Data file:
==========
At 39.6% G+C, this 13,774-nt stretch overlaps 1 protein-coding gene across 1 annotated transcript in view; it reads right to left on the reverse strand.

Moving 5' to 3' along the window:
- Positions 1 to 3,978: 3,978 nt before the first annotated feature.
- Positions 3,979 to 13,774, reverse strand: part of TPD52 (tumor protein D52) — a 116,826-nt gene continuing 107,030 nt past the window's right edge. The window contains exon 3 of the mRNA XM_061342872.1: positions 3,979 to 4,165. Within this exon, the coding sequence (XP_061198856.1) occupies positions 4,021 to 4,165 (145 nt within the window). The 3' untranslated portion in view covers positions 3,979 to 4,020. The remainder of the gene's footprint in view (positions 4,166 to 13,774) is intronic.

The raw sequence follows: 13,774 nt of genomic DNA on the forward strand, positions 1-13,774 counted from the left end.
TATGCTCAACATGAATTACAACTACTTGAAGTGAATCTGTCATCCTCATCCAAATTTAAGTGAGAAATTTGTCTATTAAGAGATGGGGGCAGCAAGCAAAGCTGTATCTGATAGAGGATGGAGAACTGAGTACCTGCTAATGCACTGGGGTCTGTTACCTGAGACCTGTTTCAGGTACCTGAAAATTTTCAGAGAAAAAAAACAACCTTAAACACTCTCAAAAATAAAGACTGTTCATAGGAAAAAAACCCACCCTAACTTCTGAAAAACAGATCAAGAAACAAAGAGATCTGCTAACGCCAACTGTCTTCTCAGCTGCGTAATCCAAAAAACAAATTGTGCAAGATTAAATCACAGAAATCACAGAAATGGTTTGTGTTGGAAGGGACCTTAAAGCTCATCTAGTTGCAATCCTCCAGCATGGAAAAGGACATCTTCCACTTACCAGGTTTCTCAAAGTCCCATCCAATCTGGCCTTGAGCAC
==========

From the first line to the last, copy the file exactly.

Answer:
At 39.6% G+C, this 13,774-nt stretch overlaps 1 protein-coding gene across 1 annotated transcript in view; it reads right to left on the reverse strand.

Moving 5' to 3' along the window:
- Positions 1 to 3,978: 3,978 nt before the first annotated feature.
- Positions 3,979 to 13,774, reverse strand: part of TPD52 (tumor protein D52) — a 116,826-nt gene continuing 107,030 nt past the window's right edge. The window contains exon 3 of the mRNA XM_061342872.1: positions 3,979 to 4,165. Within this exon, the coding sequence (XP_061198856.1) occupies positions 4,021 to 4,165 (145 nt within the window). The 3' untranslated portion in view covers positions 3,979 to 4,020. The remainder of the gene's footprint in view (positions 4,166 to 13,774) is intronic.

The raw sequence follows: 13,774 nt of genomic DNA on the forward strand, positions 1-13,774 counted from the left end.
TATGCTCAACATGAATTACAACTACTTGAAGTGAATCTGTCATCCTCATCCAAATTTAAGTGAGAAATTTGTCTATTAAGAGATGGGGGCAGCAAGCAAAGCTGTATCTGATAGAGGATGGAGAACTGAGTACCTGCTAATGCACTGGGGTCTGTTACCTGAGACCTGTTTCAGGTACCTGAAAATTTTCAGAGAAAAAAAACAACCTTAAACACTCTCAAAAATAAAGACTGTTCATAGGAAAAAAACCCACCCTAACTTCTGAAAAACAGATCAAGAAACAAAGAGATCTGCTAACGCCAACTGTCTTCTCAGCTGCGTAATCCAAAAAACAAATTGTGCAAGATTAAATCACAGAAATCACAGAAATGGTTTGTGTTGGAAGGGACCTTAAAGCTCATCTAGTTGCAATCCTCCAGCATGGAAAAGGACATCTTCCACTTACCAGGTTTCTCAAAGTCCCATCCAATCTGGCCTTGAGCAC